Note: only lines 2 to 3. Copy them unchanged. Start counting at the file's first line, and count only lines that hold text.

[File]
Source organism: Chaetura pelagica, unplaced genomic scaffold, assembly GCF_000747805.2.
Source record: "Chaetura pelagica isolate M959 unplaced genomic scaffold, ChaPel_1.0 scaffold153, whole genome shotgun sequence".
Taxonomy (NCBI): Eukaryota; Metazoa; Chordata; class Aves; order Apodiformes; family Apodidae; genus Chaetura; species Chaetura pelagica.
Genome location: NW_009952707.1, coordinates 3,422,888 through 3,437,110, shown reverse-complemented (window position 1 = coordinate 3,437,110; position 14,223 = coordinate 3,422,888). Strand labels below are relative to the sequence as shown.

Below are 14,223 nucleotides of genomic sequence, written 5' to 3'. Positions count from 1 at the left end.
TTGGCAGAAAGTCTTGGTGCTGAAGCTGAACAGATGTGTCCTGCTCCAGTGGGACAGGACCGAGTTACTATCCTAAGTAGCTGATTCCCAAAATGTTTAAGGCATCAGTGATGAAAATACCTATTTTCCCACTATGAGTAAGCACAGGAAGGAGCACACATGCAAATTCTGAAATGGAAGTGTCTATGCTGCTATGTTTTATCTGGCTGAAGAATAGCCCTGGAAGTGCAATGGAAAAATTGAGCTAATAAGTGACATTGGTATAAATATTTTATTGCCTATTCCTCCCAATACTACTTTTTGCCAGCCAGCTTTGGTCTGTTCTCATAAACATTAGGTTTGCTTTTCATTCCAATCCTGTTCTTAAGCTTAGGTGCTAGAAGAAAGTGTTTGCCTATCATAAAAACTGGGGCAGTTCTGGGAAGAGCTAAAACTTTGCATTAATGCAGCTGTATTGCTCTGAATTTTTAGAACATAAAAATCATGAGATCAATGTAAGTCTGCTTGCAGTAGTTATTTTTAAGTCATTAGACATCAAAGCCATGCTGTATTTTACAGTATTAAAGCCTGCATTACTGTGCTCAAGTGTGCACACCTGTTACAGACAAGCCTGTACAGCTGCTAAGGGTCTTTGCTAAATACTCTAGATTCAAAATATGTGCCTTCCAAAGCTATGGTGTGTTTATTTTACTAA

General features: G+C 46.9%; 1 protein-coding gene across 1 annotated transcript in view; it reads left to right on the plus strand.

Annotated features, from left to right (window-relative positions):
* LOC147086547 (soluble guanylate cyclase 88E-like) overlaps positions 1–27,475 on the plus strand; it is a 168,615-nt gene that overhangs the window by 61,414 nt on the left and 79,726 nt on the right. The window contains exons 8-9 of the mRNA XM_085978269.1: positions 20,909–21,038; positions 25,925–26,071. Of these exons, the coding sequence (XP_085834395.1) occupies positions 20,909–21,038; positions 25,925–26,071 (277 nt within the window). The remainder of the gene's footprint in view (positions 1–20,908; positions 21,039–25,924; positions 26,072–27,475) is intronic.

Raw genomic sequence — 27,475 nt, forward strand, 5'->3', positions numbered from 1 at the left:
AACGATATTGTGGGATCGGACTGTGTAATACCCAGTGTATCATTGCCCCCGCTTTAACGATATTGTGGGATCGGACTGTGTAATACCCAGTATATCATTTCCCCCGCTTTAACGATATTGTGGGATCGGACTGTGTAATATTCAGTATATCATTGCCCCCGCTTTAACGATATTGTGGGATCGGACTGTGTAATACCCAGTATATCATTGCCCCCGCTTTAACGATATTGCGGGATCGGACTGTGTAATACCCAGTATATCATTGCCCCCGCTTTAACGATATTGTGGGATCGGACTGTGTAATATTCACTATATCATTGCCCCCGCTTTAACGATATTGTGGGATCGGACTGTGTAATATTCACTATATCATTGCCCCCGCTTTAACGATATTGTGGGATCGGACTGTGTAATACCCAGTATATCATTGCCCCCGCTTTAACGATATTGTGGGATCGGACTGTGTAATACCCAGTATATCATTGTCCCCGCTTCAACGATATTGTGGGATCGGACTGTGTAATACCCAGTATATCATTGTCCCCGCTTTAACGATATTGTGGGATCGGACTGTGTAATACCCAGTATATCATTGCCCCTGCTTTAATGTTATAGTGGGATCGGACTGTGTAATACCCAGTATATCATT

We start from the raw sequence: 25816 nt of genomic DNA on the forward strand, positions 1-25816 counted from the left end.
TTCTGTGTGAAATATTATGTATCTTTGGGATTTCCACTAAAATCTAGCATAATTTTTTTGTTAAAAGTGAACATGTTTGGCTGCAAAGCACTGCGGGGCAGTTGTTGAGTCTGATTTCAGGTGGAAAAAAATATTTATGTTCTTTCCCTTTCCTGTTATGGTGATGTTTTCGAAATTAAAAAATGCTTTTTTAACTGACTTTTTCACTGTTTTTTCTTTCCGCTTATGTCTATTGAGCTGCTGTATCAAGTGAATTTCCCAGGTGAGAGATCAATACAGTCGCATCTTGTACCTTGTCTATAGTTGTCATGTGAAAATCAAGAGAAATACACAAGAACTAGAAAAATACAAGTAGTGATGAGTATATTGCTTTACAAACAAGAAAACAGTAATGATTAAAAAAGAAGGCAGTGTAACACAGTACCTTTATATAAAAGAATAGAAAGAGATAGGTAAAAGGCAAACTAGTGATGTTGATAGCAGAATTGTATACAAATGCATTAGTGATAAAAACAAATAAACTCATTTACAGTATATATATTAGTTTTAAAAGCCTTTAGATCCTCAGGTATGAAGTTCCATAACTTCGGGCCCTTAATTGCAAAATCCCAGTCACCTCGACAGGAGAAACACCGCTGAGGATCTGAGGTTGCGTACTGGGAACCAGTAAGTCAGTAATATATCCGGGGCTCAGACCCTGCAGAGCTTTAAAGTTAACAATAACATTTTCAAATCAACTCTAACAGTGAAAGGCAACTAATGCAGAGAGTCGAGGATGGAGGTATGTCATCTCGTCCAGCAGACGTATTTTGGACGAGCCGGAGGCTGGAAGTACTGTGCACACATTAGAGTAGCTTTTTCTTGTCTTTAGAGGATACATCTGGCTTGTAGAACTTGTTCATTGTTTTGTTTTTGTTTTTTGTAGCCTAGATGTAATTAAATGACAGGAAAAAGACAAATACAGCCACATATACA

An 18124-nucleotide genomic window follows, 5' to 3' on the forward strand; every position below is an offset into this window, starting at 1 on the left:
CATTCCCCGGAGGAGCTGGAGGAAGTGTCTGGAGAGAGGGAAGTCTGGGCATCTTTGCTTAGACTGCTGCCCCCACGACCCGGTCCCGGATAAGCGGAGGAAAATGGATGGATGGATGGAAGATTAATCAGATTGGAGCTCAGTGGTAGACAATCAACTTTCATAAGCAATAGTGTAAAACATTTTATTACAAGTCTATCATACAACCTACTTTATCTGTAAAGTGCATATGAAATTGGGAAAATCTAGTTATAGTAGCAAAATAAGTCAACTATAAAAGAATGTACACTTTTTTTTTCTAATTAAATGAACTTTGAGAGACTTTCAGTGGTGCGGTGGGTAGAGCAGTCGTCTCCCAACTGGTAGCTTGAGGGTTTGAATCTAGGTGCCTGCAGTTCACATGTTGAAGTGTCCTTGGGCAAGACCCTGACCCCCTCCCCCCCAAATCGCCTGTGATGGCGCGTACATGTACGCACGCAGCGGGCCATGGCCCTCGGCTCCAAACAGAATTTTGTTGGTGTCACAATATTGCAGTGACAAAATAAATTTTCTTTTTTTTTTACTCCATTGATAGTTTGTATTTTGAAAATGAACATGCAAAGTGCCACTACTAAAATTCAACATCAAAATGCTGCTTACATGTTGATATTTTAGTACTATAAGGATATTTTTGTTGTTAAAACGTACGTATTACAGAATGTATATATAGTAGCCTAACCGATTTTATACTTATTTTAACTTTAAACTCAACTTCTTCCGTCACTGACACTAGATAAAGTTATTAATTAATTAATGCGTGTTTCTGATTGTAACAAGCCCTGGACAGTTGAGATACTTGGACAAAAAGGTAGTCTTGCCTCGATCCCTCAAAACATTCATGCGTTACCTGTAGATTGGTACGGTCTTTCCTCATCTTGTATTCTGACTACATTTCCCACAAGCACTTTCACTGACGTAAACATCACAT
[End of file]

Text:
Source record: "Chaetura pelagica isolate M959 unplaced genomic scaffold, ChaPel_1.0 scaffold153, whole genome shotgun sequence".
Taxonomy (NCBI): Eukaryota; Metazoa; Chordata; class Aves; order Apodiformes; family Apodidae; genus Chaetura; species Chaetura pelagica.